For Major League Baseball's umpires, Big Brother is watching (as in George Orwell's classic "1984"). In MLB, Big Brother takes the form of QuesTec.
QuesTec is the new umpiring system MLB has decided to use to maintain a consistent strike zone. It's become much more than that, though. If an ump's calls don't meet QuesTec's at least 90 percent of the time, then the ump will be judged as not meeting standards.
|Curt Schilling isn't a fan of Questec either.|
But attempting to solve the problem by monitoring umpires with this system is an ill-advised move. The system uses cameras mounted in the rafters of each ballpark to "see" if a pitch is a ball or strike. That information is then put on a CD-ROM to be given to the umpire at the end of the game to view. The umpire can then view his calls next to QuesTec's and contrast where they differed. It sounds like a great idea on paper, but this is not the way to achieve ball-strike consistency.
Before I start dissecting QuesTec, I want to say that I believe that umpires have brought some scrutiny upon themselves with their lack of a consistent strike zone. The problem is that each umpire has his own particular strike zone and each differs slightly from another umpire. This causes a lack of consistency in ball-and-strike calls, which unduly influences the direction of the game. In one game the low corner is a strike and in another it's a ball. That's not right and it's confusing for the players, who just want a consistent strike zone. Ideally the umpires should get together and decide upon a universal strike zone and stick to it. But that seems highly unlikely since they haven't been able to accomplish that goal since baseball's inception. So I understand MLB's response to the lack of consistency.
But QuesTec is not the answer -- especially not in its current state.
First, the system is currently only in 13 of 32 ballparks in the majors. The notion that you can maintain a consistent strike zone by enforcing it in less than 50 percent of the ballparks is ludicrous. It goes against logic and only enforces one of the reasons why a uniform system is necessary in the first place.
What happens if the World Series features a QuesTec ballpark and a non-QuesTec ballpark? We'll be in the same predicament we find ourselves in now, only this time it could decide the outcome of the World Series. I don't think that's where MLB wants this to go.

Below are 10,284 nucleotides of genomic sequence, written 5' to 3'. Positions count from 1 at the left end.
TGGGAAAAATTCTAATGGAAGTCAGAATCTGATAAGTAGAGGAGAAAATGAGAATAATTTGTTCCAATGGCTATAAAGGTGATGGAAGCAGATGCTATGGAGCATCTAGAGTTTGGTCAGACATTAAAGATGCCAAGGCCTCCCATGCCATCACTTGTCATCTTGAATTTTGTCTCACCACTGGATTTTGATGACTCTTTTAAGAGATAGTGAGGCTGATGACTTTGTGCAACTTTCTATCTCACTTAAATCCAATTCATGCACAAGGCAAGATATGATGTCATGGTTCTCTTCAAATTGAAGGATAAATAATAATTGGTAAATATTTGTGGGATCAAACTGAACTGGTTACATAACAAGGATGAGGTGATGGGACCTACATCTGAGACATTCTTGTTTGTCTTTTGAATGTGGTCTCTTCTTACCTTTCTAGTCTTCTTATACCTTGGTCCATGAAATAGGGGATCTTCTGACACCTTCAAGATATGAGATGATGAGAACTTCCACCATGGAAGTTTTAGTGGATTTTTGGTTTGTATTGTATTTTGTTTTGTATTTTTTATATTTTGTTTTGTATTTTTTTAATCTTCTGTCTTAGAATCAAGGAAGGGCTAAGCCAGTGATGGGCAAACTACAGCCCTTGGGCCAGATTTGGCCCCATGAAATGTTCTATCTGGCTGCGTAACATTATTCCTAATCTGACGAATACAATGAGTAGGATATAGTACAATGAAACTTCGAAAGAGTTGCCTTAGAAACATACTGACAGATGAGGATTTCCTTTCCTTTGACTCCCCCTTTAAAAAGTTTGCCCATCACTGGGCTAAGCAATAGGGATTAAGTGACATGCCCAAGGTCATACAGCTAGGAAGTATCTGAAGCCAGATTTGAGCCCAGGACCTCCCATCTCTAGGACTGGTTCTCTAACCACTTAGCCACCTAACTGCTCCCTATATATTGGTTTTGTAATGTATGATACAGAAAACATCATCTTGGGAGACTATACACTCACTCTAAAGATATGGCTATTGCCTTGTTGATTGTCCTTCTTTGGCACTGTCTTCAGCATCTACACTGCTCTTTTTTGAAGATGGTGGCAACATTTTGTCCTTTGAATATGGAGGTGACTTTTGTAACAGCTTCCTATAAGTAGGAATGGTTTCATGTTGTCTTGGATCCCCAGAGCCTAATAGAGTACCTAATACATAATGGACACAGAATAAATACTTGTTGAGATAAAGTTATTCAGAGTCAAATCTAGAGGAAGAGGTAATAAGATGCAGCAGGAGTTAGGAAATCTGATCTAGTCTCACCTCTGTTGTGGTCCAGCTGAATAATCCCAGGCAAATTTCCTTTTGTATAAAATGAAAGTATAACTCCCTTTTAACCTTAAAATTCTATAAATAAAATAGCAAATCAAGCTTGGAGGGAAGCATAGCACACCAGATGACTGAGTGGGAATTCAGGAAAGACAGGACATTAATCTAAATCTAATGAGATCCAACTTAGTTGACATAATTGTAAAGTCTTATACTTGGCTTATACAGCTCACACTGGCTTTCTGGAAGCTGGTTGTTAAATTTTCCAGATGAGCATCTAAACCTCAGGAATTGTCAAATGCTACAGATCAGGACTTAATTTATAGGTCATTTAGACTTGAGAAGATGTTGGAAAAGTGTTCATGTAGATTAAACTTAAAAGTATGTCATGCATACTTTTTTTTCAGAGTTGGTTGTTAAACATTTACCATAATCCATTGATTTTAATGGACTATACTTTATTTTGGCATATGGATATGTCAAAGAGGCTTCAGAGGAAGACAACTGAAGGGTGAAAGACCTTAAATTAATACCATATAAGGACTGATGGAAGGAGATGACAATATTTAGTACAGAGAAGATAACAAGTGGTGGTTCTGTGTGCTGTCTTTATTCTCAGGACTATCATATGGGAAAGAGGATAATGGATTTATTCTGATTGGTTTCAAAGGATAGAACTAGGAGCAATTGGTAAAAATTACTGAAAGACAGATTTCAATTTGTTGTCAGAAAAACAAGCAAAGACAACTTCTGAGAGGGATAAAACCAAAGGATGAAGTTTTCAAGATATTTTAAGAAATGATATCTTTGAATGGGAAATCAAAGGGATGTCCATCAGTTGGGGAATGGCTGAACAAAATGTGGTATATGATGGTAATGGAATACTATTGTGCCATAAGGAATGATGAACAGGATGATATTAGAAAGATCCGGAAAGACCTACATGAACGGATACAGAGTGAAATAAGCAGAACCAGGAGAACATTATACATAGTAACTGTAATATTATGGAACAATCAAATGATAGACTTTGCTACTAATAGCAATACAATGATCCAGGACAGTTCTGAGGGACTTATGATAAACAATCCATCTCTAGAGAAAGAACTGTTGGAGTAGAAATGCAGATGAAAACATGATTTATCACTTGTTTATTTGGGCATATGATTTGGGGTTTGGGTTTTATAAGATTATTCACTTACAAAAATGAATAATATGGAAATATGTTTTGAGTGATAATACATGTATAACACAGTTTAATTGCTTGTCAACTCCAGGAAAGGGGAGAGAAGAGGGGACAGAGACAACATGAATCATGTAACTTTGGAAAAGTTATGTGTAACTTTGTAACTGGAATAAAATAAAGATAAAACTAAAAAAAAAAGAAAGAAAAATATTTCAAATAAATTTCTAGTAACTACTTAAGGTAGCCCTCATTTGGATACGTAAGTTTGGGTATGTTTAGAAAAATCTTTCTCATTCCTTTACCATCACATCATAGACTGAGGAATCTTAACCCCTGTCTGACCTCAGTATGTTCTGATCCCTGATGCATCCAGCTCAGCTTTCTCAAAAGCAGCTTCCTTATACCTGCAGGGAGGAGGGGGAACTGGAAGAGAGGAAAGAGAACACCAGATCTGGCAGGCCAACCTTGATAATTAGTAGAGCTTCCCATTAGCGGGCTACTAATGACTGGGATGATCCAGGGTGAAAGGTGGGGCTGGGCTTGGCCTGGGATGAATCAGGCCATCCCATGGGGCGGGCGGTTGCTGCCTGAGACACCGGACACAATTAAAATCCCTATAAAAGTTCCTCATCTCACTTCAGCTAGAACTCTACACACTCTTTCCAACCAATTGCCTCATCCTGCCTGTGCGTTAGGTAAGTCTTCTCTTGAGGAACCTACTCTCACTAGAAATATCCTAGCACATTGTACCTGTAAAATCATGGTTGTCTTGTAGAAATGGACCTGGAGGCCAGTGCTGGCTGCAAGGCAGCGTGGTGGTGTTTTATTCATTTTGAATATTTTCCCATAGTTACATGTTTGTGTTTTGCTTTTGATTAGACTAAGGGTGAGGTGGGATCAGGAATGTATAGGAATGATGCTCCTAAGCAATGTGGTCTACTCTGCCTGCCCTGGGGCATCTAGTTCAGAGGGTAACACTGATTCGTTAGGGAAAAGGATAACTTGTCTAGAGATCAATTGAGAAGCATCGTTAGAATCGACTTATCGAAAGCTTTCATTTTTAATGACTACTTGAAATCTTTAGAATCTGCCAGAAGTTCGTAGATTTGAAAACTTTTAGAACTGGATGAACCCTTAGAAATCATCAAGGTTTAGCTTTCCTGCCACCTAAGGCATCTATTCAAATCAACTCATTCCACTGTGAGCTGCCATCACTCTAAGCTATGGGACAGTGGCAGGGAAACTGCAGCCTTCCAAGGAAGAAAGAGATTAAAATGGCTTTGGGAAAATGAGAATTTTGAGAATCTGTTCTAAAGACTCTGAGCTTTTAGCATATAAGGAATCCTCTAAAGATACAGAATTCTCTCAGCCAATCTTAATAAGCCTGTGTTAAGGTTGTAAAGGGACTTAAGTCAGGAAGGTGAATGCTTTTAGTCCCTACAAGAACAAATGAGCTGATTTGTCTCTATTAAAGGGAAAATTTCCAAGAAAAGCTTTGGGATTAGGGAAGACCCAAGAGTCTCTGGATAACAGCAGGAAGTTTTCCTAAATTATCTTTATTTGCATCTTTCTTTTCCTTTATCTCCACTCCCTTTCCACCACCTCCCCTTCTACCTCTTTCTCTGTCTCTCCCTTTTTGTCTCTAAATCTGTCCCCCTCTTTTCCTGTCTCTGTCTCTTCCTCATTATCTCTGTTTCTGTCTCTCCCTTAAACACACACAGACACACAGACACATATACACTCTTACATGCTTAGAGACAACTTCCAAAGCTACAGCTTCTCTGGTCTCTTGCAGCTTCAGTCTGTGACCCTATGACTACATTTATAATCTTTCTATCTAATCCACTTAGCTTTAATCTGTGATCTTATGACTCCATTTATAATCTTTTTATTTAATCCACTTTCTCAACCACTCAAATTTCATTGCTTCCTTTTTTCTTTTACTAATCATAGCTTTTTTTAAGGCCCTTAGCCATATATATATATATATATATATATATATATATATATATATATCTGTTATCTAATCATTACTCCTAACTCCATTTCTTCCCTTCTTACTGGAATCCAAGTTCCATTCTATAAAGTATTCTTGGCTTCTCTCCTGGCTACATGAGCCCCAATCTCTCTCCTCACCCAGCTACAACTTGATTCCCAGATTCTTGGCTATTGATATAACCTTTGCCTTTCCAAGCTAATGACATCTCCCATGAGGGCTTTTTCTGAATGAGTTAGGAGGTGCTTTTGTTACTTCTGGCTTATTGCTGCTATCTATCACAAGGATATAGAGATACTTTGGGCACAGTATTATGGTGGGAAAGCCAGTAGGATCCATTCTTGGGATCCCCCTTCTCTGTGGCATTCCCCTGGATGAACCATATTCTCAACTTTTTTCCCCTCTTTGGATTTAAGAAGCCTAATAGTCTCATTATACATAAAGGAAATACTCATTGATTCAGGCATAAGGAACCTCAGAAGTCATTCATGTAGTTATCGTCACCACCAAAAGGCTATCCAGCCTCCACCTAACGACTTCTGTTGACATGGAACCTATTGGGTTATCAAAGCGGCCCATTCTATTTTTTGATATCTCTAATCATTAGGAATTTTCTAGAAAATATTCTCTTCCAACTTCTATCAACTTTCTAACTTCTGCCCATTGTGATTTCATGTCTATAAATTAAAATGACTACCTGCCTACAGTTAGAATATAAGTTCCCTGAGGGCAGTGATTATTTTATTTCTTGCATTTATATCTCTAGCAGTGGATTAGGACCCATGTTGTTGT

Second, it creates a tentative state among umpires. MLB is basing its All-Star and postseason umpiring assignments on the results generated by this machine. So QuesTec's results directly affect the umpire's livelihood. The last thing we want are umpires second-guessing their decisions during games because of a fear of losing their jobs.
I hope that we're not headed toward a situation where there's a traffic light signaling a green light for strikes and a red light for balls. The human element is an integral part of baseball, and umpires are as much a part of baseball as hot dogs and beer. Taking the human element out erases a major part of the game.
Third, the QuesTec system itself seems flawed. During spring training there was a demonstration of the system for some ESPN broadcasters, and they walked away quite unimpressed. The system shown during spring training didn't have depth perception, so while it's able to show what the corners are, it isn't able to accurately show how high or low a pitch is. The demonstrators also said they realized that the machine would be wrong at times.
It's ridiculous to expect the umpires to be perfect when the machine that's deciding if they're worthy of future job assignments isn't even perfect.
Finally, on the QuesTec web site, QuesTec has posted the position of system operator for the QuesTec system. The qualifications are as follows: live within 50 miles of an MLB ballpark, have solid baseball knowledge and be computer literate. That's the equivalent of ESPN posting a job to be my boss with only these qualifications: live within 50 miles of Bristol and know how to turn on a TV!
MLB has good intentions with the QuesTec experiment, but the application and administration are not working. MLB officials should ditch the experiment before they strike out.